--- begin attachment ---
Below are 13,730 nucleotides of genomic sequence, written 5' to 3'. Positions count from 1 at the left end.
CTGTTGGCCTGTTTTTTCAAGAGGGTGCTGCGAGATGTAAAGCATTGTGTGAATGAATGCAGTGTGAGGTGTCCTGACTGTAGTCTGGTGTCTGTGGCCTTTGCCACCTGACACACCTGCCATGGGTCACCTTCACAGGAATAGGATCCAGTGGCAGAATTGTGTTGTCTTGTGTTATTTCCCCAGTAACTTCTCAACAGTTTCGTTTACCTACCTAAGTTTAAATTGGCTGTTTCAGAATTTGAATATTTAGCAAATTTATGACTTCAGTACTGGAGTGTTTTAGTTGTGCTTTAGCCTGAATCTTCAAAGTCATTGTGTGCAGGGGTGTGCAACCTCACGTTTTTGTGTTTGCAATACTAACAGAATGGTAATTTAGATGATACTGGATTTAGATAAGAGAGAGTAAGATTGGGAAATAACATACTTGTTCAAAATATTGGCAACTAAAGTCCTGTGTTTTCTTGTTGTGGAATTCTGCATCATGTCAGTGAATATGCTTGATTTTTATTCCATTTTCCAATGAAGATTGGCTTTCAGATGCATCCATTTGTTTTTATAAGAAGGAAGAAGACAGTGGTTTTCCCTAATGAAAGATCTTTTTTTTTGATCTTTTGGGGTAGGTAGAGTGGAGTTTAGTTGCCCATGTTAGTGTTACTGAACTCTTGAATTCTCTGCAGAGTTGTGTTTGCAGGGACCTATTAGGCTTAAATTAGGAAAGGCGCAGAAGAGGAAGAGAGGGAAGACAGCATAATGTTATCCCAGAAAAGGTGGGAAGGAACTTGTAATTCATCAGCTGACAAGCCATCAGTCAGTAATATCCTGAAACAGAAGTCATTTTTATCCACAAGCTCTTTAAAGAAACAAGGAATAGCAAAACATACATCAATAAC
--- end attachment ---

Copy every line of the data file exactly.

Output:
Below are 13,730 nucleotides of genomic sequence, written 5' to 3'. Positions count from 1 at the left end.
CTGTTGGCCTGTTTTTTCAAGAGGGTGCTGCGAGATGTAAAGCATTGTGTGAATGAATGCAGTGTGAGGTGTCCTGACTGTAGTCTGGTGTCTGTGGCCTTTGCCACCTGACACACCTGCCATGGGTCACCTTCACAGGAATAGGATCCAGTGGCAGAATTGTGTTGTCTTGTGTTATTTCCCCAGTAACTTCTCAACAGTTTCGTTTACCTACCTAAGTTTAAATTGGCTGTTTCAGAATTTGAATATTTAGCAAATTTATGACTTCAGTACTGGAGTGTTTTAGTTGTGCTTTAGCCTGAATCTTCAAAGTCATTGTGTGCAGGGGTGTGCAACCTCACGTTTTTGTGTTTGCAATACTAACAGAATGGTAATTTAGATGATACTGGATTTAGATAAGAGAGAGTAAGATTGGGAAATAACATACTTGTTCAAAATATTGGCAACTAAAGTCCTGTGTTTTCTTGTTGTGGAATTCTGCATCATGTCAGTGAATATGCTTGATTTTTATTCCATTTTCCAATGAAGATTGGCTTTCAGATGCATCCATTTGTTTTTATAAGAAGGAAGAAGACAGTGGTTTTCCCTAATGAAAGATCTTTTTTTTTGATCTTTTGGGGTAGGTAGAGTGGAGTTTAGTTGCCCATGTTAGTGTTACTGAACTCTTGAATTCTCTGCAGAGTTGTGTTTGCAGGGACCTATTAGGCTTAAATTAGGAAAGGCGCAGAAGAGGAAGAGAGGGAAGACAGCATAATGTTATCCCAGAAAAGGTGGGAAGGAACTTGTAATTCATCAGCTGACAAGCCATCAGTCAGTAATATCCTGAAACAGAAGTCATTTTTATCCACAAGCTCTTTAAAGAAACAAGGAATAGCAAAACATACATCAATAAC